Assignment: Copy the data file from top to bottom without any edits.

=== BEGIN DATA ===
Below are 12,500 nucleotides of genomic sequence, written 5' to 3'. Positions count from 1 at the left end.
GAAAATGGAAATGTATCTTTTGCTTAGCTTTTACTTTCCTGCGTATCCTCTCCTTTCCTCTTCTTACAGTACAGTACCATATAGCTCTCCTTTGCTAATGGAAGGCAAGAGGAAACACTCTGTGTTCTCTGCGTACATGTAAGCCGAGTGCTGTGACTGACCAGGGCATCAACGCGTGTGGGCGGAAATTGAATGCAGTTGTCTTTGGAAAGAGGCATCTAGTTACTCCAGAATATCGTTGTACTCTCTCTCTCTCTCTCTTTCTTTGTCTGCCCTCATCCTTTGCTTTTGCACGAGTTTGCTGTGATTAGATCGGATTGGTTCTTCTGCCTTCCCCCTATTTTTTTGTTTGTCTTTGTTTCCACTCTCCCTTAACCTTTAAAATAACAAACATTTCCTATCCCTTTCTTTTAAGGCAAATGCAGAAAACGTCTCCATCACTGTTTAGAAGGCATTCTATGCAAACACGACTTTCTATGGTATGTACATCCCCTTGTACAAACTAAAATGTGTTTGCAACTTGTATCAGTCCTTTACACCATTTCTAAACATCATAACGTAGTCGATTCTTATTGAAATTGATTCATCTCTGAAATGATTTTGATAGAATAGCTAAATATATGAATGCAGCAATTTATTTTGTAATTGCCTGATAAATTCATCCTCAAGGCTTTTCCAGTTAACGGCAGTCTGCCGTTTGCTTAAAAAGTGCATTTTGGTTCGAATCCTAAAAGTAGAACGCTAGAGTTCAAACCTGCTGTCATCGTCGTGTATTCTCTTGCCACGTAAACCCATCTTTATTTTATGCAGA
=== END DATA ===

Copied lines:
Below are 12,500 nucleotides of genomic sequence, written 5' to 3'. Positions count from 1 at the left end.
GAAAATGGAAATGTATCTTTTGCTTAGCTTTTACTTTCCTGCGTATCCTCTCCTTTCCTCTTCTTACAGTACAGTACCATATAGCTCTCCTTTGCTAATGGAAGGCAAGAGGAAACACTCTGTGTTCTCTGCGTACATGTAAGCCGAGTGCTGTGACTGACCAGGGCATCAACGCGTGTGGGCGGAAATTGAATGCAGTTGTCTTTGGAAAGAGGCATCTAGTTACTCCAGAATATCGTTGTACTCTCTCTCTCTCTCTCTTTCTTTGTCTGCCCTCATCCTTTGCTTTTGCACGAGTTTGCTGTGATTAGATCGGATTGGTTCTTCTGCCTTCCCCCTATTTTTTTGTTTGTCTTTGTTTCCACTCTCCCTTAACCTTTAAAATAACAAACATTTCCTATCCCTTTCTTTTAAGGCAAATGCAGAAAACGTCTCCATCACTGTTTAGAAGGCATTCTATGCAAACACGACTTTCTATGGTATGTACATCCCCTTGTACAAACTAAAATGTGTTTGCAACTTGTATCAGTCCTTTACACCATTTCTAAACATCATAACGTAGTCGATTCTTATTGAAATTGATTCATCTCTGAAATGATTTTGATAGAATAGCTAAATATATGAATGCAGCAATTTATTTTGTAATTGCCTGATAAATTCATCCTCAAGGCTTTTCCAGTTAACGGCAGTCTGCCGTTTGCTTAAAAAGTGCATTTTGGTTCGAATCCTAAAAGTAGAACGCTAGAGTTCAAACCTGCTGTCATCGTCGTGTATTCTCTTGCCACGTAAACCCATCTTTATTTTATGCAGA